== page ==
3. ^ Woon gives an extensive list of the translations of 義符 yìfú: semantic element, radical, determinative, signific, signifying part, significant, significant part, semantic part, meaning element, meaning part, sense-indicator, radical-determinative, lexical morpheme symbol, ideographic element, and logographic part. Among them, "radical" and "ideographic" have both been strenuously objected to as misleading.[13]
  4. ^ Professor Woon Wee Lee (1987) also explains:

    It is important to note that the concepts of semantic element and "section heading" (部首 bùshǒu) are different, and should be clearly distinguished. The semantic element is parallel to the phonetic element in terms of the phonetic compound, while the section heading is a terminology of Chinese lexicography, which is a generic heading for the characters arranged in each section of a dictionary according to the system established by Xu Shen. It is the "head" of a section, assigned for convenience only. Thus, a section heading is usually the element common to all characters belonging to the same section. (Cf. L. Wang, 1962:1.151). The semantic elements of phonetic compounds were usually also used as section headings. However, characters in the same section are not necessarily all phonetic compounds. ...In some sections, such as 品 pin3 "the masses" (S. Xu 1963:48) and 爪 zhua3 "a hand" (S. Xu 1963:63), no phonetic compound is incorporated. In other words, the section heading was not commonly used as a semantic element...To sum up, the selection of a section heading is to some extent arbitrary.[14]

  5. ^ When an etymon (original "root" form of a graph, such as 采 cǎi "to pick", in 採 cǎi "to pick") is analyzed alongside the remaining element(s), it cannot be said to be playing only a phonetic role. For instance, operating under the two misconceptions that a) all characters have exactly one semantic and one phonetic part, and b) each part can only play one role, many would mistakenly dissect 採 as comprising 扌 shǒu "hand" semantic and 采 cǎi phonetic. However, being the original graph, it must necessarily impart its original semantic meaning (showing as it does a hand picking from a tree) as well as its sound. In the case of 陷 xiàn "pit trap; fall into", for instance, Duan Yucai notes in his annotation of the Shuowen Jiezi[15] that the Dà Xú 大徐 edition acknowledges that 臽 plays the dual roles of phonetic and semantic in 陷, stating "从阝, 从臽 , 臽 亦聲".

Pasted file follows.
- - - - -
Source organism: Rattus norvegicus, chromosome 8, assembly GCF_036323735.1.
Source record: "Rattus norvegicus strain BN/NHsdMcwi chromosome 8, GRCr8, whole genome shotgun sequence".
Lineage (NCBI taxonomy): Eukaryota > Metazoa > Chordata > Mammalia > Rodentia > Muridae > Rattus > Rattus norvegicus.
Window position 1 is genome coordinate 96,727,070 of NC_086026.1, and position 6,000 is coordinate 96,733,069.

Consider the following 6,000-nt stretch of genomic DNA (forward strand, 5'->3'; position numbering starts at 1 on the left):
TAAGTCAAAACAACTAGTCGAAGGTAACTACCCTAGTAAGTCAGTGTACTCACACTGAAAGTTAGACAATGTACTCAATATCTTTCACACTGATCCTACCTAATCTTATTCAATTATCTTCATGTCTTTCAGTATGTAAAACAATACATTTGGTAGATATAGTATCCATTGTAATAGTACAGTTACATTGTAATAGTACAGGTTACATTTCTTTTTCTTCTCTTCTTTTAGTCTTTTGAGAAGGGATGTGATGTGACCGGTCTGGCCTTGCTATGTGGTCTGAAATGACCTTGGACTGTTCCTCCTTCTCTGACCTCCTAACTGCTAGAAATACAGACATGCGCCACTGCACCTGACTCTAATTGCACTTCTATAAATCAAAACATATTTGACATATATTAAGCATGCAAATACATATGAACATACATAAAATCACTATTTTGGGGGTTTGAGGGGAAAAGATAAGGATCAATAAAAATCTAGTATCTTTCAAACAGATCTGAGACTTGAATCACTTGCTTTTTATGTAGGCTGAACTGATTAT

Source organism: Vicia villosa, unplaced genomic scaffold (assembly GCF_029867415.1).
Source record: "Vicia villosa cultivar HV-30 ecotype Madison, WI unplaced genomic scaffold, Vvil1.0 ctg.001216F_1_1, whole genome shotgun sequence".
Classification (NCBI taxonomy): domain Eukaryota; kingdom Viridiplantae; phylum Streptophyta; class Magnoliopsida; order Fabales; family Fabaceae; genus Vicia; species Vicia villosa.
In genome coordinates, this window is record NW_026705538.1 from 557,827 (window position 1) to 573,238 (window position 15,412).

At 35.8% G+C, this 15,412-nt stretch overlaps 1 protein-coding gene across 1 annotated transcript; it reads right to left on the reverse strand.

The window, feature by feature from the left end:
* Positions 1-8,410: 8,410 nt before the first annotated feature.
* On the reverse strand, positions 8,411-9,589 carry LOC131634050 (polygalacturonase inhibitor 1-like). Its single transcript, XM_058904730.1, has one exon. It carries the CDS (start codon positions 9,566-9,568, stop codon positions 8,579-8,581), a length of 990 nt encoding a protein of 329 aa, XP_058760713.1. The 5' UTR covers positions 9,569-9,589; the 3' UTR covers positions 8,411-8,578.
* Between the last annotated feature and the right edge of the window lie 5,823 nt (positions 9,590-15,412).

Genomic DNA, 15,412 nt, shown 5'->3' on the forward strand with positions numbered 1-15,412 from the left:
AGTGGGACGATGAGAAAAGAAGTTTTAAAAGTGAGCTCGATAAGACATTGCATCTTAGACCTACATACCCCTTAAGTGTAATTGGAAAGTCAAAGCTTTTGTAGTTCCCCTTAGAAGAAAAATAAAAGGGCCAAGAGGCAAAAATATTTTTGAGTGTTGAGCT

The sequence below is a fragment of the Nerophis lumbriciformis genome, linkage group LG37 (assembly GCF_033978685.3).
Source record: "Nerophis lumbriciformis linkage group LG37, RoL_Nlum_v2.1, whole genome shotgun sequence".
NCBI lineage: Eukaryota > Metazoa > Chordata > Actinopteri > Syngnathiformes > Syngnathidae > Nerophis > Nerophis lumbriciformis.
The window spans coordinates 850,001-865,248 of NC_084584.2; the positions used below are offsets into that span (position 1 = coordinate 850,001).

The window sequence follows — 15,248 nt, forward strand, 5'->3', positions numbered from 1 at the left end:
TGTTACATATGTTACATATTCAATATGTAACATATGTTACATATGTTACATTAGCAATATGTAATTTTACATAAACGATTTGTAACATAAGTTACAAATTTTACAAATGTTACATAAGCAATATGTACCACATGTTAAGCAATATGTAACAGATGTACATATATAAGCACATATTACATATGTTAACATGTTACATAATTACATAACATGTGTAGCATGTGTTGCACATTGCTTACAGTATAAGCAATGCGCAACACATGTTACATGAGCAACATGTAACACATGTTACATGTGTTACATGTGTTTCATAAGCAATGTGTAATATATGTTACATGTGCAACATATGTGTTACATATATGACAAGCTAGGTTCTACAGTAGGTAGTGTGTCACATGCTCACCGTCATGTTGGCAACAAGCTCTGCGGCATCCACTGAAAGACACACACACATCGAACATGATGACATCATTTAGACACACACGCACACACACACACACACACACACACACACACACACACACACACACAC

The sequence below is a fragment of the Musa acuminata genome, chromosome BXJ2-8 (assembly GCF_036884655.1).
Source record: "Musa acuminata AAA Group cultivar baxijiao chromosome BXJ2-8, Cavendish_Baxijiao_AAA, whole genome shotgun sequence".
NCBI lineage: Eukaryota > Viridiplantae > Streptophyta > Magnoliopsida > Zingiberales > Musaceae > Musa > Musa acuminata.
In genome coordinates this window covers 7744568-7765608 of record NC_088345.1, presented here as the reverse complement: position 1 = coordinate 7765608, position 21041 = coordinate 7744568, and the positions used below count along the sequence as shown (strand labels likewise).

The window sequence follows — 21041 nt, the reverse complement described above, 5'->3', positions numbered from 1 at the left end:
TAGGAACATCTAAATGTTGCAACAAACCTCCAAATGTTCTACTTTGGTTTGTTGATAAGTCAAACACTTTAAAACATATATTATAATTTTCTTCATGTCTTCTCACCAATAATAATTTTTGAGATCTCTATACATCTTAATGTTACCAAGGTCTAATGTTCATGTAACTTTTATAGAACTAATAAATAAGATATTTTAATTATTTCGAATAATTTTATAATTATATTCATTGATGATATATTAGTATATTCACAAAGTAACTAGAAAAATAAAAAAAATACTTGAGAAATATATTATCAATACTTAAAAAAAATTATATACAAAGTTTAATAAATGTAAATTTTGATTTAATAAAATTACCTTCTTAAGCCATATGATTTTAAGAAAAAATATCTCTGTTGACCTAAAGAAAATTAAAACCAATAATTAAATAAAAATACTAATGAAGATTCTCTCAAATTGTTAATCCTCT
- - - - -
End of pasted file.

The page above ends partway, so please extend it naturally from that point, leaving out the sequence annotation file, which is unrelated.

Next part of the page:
1. ^ a b Wieger 1927, p. 14.
  2. ^ Wilkinson 2013, p. 34.
  3. ^ a b Wilkinson 2013, p. 74.
  4. ^ "汉字统一部首表(草案)". Archived from the original on 24 May 2013. Retrieved 26 March 2013.
  5. ^ 汉字部首表 (PDF). 中华人民共和国教育部. 12 January 2009. Retrieved 3 January 2021.
  6. ^ GB13000.1字符集汉字部首归部规范 (Specification for Identifying Indexing Components of GB 13000.1 Chinese Characters Set)
  7. ^ Chan 2013.
  8. ^ Liu 2010.
  9. ^ a b Woon 1987, p. 148.
  10. ^ Ramsey 1987, pp. 136–137.
  11. ^ Boltz 1994, pp. 67–68.
  12. ^ Norman 1988, p. 62.
  13. ^ Woon 1987, p. 291.
  14. ^ Woon 1987, pp. 147–148.
  15. ^ Duan Yucai (v.14, p.732)
  16. ^ Serruys (p. 657)
  17. ^ Wu 1990, p. 350.
  18. ^ Qiu 2000, p. 7.
  19. ^ which can be tried out at Jim Breen's WWWJDIC Server Archived 16 October 2013 at the Wayback Machine, also here
  20. ^ "中央研究院網站". sinica.edu.tw. Archived from the original on 5 April 2018. Retrieved 4 April 2018.
  21. ^ Harbaugh, Rick (1998). Chinese Characters: a Genealogy and Dictionary 中文字譜 – 漢英字元字典, Zhongwen.com publ., ISBN 0-9660750-0-5

Works cited


Further reading

  • Luó Zhènyù (羅振玉) 1958. 增訂殷墟書契考釋 (revised and enlarged edition on the interpretation of oracle bone inscriptions). Taipei: Yiwen Publishing (cited in Wu 1990).
  • Serruys, Paul L-M. (1984) "On the System of the Pu Shou 部首 in the Shuo-wen chieh-tzu 說文解字", in 中央研究院歷史語言研究所集刊 Zhōngyāng Yánjiūyuàn Lìshǐ Yǔyán Yánjiūsuǒ Jíkān, v. 55:4, pp. 651–754.
  • Xu Shen Shuōwén Jǐezì (說文解字), is most often accessed in annotated versions, the most famous of which is Duan Yucai (1815). 說文解字注 Shuōwén Jǐezì Zhù (commentary on the Shuōwén Jíezì), compiled 1776–1807